Access

You are not currently logged in.

Access your personal account or get JSTOR access through your library or other institution:

login

Log in to your personal account or through your institution.

If you need an accessible version of this item please contact JSTOR User Support

'The Real History of the ERA': Joyce, Lewis and Fascism

Ira B. Nadel
The Canadian Journal of Irish Studies
Vol. 14, No. 1 (Jul., 1988), pp. 29-35
DOI: 10.2307/25512723
Stable URL: http://www.jstor.org/stable/25512723
Page Count: 7
  • Read Online (Free)
  • Cite this Item
If you need an accessible version of this item please contact JSTOR User Support
'The Real History of the ERA': Joyce, Lewis and Fascism
Preview not available

Abstract

The opposing responses to Fascism by Joyce and Wyndham Lewis provide the catalyst for a discussion of the literary impact of Fascism on two modernist writers. Two meanings of Fascism are used: first, as a political movement involving populist appeal and authoritarian rule; second, as an aesthetic imposing a political ideology on literary form. The fascistic nature of language, which Roland Barthes identified in 1977, extends this second usage. Focussing on the contradictory programme of Fascism's repression of freedom while it also celebrated artistic expression, the essay concentrates on Lewis' attraction to, and Joyce's repulsion from, European Fascism in the 1930's. The extreme reaction by Lewis to Joyce's "Work-in-Progress" is seen as a response to Joyce's rejection of monolithic Fascism for a political and literary pluralism. /// Les réactions contradictoires de Joyce et de Wyndham Lewis face au fascisme servent de catalystes à la discussion sur l'influence littéraire du fascisme sur deux auteurs modernistes. Deux interprétations du fascisme sont illustrées: la première, en tant que mouvement politique qui implique un intérêt populiste et un gouvernement autoritaine, la seconde en tant qu'esthétique imposant une idéologie politique á la forme littéraire. La nature fasciste de la langue, identifiée par Roland Barthes en 1977, diffuse cette dernière interprétation. Cet essai attire l'attention sur l'attrait ressenti par Lewis et la révulsion de Joyce face au fascisme dans les années 1930, en insistant sur son programme contradictoire qui réprime la liberté tout en célébrant l'expression artistique.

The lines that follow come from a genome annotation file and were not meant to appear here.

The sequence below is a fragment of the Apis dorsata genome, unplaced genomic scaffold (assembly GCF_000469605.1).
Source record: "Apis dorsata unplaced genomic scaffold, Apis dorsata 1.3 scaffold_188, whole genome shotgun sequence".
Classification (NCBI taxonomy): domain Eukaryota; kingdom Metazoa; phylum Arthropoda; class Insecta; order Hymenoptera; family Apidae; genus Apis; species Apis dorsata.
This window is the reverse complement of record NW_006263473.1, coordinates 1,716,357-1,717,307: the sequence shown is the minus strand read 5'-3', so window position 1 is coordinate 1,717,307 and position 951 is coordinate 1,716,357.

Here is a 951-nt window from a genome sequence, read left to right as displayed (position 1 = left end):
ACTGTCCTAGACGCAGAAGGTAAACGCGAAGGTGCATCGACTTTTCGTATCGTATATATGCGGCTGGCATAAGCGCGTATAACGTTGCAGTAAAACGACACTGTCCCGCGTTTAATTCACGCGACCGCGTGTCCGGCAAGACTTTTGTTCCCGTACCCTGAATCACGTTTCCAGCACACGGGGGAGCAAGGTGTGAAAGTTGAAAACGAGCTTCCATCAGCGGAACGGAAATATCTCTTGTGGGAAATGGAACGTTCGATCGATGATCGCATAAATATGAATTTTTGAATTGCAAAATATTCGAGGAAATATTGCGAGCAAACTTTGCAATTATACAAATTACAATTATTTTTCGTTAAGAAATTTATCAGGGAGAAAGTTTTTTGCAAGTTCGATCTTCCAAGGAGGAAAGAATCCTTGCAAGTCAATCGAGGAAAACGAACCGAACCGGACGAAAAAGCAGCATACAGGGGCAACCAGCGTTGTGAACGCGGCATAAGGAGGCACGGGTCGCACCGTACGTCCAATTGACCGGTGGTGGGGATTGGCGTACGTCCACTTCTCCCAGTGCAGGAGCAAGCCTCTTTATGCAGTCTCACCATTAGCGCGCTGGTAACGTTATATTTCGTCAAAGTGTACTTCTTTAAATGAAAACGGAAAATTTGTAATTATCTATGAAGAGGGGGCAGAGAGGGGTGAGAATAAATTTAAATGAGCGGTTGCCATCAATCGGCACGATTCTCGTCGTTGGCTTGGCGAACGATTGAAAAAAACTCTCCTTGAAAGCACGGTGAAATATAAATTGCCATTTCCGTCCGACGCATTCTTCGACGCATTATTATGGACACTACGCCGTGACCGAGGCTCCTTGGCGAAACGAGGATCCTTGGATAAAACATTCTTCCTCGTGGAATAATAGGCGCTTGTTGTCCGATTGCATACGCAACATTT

Page Thumbnails

  • Thumbnail: Page 
29
    29
  • Thumbnail: Page 
30
    30
  • Thumbnail: Page 
31
    31
  • Thumbnail: Page 
32
    32
  • Thumbnail: Page 
33
    33
  • Thumbnail: Page 
34
    34
  • Thumbnail: Page 
35
    35